All posts by David Ude

The Fourth Word

“And about the ninth hour Jesus cried with a loud voice, saying, Eli, Eli, lama sabachthani? that is to say, My God, my God, why hast thou forsaken me?” (Matthew 27:46)

When we consider the seven words of Christ from on the cross, we cannot but be amazed at the richness of the blessings that flow to us from Him. It is truly a hard heart that cannot be crushed by what we see or be softened by what we hear as Jesus hung on the cross. That is no less true of the 4th Word that our Savior spoke.

The reality of the Father’s love in promising a Savior is overwhelming to the penitent who knows what was lost by the sin of Adam and Eve, and who recognizes the on-going nature of sin in one’s own life. The manner of His conception of the Holy Ghost and birth of the Virgin Mary is no less overwhelming because it is so contrary to nature. But we believe the miracle, and gladly so for it declares to us that Jesus is without sin. That He should bear the sins of the world and suffer for all people is beyond reason. But one of the most overwhelming events, and some of the most incomprehensible words recorded in the Scriptures are these spoken by Jesus from the cross in mid-afternoon. It was at three o’clock in the afternoon, the very hour when the lambs for the evening sacrifice were slain that Jesus said, “Eli, Eli, lama sabachthani? that is to say, My God, my God, why hast thou forsaken me?”

If there is nothing else that strikes the penitent sinner with the enormity of sin, surely it is these words that express the forsakenness of Jesus by His Father. There is no hell on earth when we understand what hell is. There may be things on earth that mimic hell, but hell in the real sense is being forsaken by God. Being forsaken of God is the epitome of punishment. God is not in hell, nor can those in hell call upon God. The Father forsook His Son! Who can grasp it? Penitent sinners cannot grasp it but are thankful that that is the way it was. Much less can the denier of Christ to whom the preaching of the cross is foolishness understand it (1 Corinthians 1:18).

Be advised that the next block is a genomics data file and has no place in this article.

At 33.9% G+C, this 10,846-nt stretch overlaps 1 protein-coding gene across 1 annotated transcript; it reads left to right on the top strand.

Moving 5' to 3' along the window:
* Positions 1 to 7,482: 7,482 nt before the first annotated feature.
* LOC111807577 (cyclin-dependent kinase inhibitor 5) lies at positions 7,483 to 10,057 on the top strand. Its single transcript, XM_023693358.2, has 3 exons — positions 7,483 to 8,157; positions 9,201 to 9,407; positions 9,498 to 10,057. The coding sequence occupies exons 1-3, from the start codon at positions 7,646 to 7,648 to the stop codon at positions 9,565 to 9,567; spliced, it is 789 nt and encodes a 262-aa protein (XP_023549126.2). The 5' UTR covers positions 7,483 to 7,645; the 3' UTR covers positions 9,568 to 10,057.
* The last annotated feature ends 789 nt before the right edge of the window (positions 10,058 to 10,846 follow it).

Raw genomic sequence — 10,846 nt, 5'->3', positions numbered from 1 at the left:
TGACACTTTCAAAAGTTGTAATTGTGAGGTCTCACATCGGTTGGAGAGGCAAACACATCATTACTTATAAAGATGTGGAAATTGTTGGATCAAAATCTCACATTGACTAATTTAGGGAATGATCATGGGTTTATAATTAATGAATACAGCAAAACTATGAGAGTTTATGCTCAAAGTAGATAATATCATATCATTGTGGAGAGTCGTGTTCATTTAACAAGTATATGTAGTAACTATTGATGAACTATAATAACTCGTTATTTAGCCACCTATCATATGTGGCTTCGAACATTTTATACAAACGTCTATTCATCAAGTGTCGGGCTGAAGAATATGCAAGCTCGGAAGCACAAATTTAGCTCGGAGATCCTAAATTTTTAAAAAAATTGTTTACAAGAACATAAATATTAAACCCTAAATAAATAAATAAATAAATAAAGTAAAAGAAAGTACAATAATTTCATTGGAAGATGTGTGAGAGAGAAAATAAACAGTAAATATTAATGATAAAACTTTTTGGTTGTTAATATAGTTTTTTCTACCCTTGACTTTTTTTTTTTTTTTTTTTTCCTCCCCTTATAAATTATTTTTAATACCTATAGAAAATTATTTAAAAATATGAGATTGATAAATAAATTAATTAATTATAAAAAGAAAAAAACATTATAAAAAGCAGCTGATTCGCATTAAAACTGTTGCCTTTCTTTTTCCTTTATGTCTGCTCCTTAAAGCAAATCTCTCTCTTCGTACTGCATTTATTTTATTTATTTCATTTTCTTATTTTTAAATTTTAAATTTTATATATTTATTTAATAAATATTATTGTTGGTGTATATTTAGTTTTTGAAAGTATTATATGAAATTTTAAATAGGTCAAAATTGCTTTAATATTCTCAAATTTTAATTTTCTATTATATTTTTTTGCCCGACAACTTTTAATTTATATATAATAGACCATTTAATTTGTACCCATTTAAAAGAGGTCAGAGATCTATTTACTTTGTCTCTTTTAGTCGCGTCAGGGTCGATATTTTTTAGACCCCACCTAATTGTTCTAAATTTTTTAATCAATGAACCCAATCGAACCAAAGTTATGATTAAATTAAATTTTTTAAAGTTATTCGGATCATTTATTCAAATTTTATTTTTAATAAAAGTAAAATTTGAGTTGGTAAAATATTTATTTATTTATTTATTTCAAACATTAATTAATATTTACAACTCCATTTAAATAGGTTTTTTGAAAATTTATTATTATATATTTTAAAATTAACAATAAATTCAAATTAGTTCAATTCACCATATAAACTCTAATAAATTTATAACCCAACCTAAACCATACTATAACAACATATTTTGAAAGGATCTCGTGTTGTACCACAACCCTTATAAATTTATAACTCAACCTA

The question of Jesus underscores the reality of His suffering and shame. What He endured was not a charade. It was real! In the very question we can appreciate the severity of what it is from which we have been delivered. The answer to the “Why” of Jesus lies in the Father’s determinate will to spare sinful man from the dreadfulness of eternal condemnation. For us, it is not a flippant proposition of “Better He than we.” Nevertheless the blessed truth is that because Jesus suffered it, none who believe in His meritorious atonement will suffer it. Having been reconciled to God through the merit of the Lord Jesus we have peace with God. We still cannot fathom it, but as Christians we in faith believe that the Father forsook His Son in order that all who believe might have the daily assurance in life and at the moment of death, that the Father will not forsake us.

Thanks be to God the Father, and to His Son, our Savior Jesus Christ, and to the Spirit for giving us the faith to believe what is beyond comprehension.

“Father Forgive Them.”

For our daily devotions leading up to Good Friday, I’m going to share with you some short devotions on the 7 Words of Christ from the cross by Pastor Emeritus Daniel Fleischer. Here’s the first one:


“Father, forgive them, for they know not what they do” (Luke 23:34).